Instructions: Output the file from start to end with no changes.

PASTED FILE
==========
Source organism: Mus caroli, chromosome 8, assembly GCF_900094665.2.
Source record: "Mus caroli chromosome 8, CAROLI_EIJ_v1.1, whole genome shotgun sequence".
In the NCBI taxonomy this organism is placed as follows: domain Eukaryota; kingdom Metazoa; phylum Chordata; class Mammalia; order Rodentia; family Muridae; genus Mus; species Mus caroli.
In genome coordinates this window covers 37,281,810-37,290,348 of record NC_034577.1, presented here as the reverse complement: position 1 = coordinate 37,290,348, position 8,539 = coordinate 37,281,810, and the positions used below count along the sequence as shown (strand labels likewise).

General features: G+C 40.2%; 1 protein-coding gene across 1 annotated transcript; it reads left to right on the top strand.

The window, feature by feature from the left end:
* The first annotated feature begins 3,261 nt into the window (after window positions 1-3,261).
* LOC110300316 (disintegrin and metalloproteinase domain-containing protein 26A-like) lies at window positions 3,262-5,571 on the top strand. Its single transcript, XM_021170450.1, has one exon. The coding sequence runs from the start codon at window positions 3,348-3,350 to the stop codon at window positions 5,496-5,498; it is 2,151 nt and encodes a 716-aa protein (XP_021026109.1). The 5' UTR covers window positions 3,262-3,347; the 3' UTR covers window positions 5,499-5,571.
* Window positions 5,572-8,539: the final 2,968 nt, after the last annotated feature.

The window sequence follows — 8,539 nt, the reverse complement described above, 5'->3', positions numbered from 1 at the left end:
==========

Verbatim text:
Source organism: Mus caroli, chromosome 8, assembly GCF_900094665.2.
Source record: "Mus caroli chromosome 8, CAROLI_EIJ_v1.1, whole genome shotgun sequence".
In the NCBI taxonomy this organism is placed as follows: domain Eukaryota; kingdom Metazoa; phylum Chordata; class Mammalia; order Rodentia; family Muridae; genus Mus; species Mus caroli.
In genome coordinates this window covers 37,281,810-37,290,348 of record NC_034577.1, presented here as the reverse complement: position 1 = coordinate 37,290,348, position 8,539 = coordinate 37,281,810, and the positions used below count along the sequence as shown (strand labels likewise).

General features: G+C 40.2%; 1 protein-coding gene across 1 annotated transcript; it reads left to right on the top strand.

The window, feature by feature from the left end:
* The first annotated feature begins 3,261 nt into the window (after window positions 1-3,261).
* LOC110300316 (disintegrin and metalloproteinase domain-containing protein 26A-like) lies at window positions 3,262-5,571 on the top strand. Its single transcript, XM_021170450.1, has one exon. The coding sequence runs from the start codon at window positions 3,348-3,350 to the stop codon at window positions 5,496-5,498; it is 2,151 nt and encodes a 716-aa protein (XP_021026109.1). The 5' UTR covers window positions 3,262-3,347; the 3' UTR covers window positions 5,499-5,571.
* Window positions 5,572-8,539: the final 2,968 nt, after the last annotated feature.

The window sequence follows — 8,539 nt, the reverse complement described above, 5'->3', positions numbered from 1 at the left end: